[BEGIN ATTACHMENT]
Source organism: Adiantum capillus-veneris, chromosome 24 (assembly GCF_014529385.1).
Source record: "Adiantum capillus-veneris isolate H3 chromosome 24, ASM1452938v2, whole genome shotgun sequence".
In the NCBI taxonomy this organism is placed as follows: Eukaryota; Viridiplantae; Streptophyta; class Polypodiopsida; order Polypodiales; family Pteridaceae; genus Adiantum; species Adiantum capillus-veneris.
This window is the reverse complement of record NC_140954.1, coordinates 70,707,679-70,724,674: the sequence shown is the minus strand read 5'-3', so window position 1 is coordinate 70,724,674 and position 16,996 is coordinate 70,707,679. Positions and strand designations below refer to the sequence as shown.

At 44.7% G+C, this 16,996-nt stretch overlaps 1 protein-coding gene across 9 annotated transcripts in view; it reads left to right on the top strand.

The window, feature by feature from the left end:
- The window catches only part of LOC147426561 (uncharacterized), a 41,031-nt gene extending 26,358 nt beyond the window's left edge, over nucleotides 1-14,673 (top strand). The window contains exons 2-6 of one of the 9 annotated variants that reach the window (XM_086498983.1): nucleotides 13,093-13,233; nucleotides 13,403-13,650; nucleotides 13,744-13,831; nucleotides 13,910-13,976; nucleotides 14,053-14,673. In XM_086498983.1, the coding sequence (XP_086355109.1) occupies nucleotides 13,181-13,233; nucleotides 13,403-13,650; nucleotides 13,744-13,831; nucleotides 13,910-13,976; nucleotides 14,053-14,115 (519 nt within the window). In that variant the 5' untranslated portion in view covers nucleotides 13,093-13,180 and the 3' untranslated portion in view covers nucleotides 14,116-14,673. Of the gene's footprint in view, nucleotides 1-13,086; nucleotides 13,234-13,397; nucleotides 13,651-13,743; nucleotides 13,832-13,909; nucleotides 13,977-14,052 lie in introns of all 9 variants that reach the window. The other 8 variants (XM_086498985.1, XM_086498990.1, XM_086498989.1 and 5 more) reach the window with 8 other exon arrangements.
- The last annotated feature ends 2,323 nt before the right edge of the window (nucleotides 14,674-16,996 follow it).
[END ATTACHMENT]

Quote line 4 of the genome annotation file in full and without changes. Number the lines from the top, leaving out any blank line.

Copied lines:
This window is the reverse complement of record NC_140954.1, coordinates 70,707,679-70,724,674: the sequence shown is the minus strand read 5'-3', so window position 1 is coordinate 70,724,674 and position 16,996 is coordinate 70,707,679. Positions and strand designations below refer to the sequence as shown.